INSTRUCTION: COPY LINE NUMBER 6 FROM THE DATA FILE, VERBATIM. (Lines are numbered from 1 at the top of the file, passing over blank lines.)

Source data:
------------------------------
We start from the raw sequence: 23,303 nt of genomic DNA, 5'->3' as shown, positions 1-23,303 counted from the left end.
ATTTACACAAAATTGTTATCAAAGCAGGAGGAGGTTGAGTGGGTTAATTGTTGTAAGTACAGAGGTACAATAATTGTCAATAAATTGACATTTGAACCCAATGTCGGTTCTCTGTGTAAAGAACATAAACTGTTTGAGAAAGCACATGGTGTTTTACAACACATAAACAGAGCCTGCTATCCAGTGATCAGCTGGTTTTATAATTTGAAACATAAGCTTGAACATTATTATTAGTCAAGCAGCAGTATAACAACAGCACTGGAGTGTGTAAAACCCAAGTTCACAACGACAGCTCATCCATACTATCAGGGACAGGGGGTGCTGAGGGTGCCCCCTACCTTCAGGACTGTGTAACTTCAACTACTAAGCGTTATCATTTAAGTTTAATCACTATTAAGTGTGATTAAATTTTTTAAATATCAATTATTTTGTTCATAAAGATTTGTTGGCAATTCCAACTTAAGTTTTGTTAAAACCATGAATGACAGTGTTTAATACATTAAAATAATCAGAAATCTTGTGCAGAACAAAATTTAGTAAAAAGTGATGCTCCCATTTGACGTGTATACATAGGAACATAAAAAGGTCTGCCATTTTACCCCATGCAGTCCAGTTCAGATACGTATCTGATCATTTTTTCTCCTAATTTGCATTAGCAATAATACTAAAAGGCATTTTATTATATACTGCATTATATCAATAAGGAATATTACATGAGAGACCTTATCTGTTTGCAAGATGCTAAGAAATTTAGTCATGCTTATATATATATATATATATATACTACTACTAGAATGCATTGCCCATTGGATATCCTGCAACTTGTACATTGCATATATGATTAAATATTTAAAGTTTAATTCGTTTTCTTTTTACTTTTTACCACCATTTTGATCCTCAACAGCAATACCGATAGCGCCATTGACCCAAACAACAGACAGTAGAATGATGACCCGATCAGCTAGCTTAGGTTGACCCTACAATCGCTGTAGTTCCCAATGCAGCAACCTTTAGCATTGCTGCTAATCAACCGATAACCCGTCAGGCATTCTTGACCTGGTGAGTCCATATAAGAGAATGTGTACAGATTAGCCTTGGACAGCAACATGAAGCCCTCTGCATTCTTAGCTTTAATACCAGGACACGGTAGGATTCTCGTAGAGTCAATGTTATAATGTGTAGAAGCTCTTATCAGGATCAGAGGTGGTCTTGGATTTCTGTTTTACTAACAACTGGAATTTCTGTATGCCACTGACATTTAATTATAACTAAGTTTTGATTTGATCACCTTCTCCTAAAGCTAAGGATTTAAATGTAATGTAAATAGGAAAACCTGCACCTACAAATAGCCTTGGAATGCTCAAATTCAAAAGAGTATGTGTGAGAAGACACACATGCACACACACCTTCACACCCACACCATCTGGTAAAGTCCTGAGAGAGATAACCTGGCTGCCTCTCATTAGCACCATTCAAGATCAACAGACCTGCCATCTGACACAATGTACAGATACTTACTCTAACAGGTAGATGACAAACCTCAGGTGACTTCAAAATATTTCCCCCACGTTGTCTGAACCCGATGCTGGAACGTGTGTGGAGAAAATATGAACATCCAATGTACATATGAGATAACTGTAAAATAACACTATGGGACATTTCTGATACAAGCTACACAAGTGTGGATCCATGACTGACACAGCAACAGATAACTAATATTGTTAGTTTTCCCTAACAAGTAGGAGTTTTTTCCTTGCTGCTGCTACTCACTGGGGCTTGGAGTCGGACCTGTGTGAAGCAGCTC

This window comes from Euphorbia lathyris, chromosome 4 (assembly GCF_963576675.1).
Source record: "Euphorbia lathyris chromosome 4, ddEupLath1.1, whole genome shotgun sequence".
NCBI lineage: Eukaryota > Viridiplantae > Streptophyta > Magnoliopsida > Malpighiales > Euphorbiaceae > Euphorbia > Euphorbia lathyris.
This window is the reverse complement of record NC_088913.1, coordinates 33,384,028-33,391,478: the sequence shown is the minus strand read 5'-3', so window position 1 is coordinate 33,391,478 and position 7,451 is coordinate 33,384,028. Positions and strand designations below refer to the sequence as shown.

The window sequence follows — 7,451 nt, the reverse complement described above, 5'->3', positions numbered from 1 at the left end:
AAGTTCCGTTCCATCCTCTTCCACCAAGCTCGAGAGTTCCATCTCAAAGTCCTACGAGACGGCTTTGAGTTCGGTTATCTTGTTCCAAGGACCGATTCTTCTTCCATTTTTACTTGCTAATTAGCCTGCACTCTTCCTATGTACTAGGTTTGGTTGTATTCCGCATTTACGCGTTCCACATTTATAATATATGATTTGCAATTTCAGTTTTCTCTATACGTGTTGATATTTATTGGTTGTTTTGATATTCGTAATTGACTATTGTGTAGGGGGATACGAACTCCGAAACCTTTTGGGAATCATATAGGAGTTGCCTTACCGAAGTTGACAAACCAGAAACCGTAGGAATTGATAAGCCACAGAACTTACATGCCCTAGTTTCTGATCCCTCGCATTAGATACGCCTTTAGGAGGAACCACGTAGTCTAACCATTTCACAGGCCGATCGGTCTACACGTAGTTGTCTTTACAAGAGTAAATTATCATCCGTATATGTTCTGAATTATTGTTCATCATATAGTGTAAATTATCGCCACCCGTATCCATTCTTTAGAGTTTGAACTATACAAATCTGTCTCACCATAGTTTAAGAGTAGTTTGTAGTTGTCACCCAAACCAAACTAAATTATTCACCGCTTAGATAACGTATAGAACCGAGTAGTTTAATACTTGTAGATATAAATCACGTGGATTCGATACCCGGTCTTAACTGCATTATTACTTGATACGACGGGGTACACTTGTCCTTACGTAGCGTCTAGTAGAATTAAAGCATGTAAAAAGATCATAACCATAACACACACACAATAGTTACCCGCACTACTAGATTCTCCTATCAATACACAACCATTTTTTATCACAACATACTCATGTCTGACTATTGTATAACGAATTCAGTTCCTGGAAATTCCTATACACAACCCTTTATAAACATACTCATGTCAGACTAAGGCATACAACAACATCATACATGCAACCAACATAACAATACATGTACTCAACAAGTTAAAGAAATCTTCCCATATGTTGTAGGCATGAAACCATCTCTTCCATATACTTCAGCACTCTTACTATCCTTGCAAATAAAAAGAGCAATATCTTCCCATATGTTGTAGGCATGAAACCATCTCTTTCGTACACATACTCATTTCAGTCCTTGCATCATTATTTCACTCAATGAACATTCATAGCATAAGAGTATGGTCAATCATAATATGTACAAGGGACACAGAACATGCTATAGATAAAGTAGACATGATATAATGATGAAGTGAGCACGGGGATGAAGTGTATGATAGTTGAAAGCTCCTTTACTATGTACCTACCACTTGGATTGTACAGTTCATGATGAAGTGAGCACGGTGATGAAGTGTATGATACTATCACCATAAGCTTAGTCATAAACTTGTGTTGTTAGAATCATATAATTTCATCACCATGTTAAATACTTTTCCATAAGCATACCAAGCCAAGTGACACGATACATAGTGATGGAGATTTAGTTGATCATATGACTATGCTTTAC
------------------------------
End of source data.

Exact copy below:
This window is the reverse complement of record NC_088913.1, coordinates 33,384,028-33,391,478: the sequence shown is the minus strand read 5'-3', so window position 1 is coordinate 33,391,478 and position 7,451 is coordinate 33,384,028. Positions and strand designations below refer to the sequence as shown.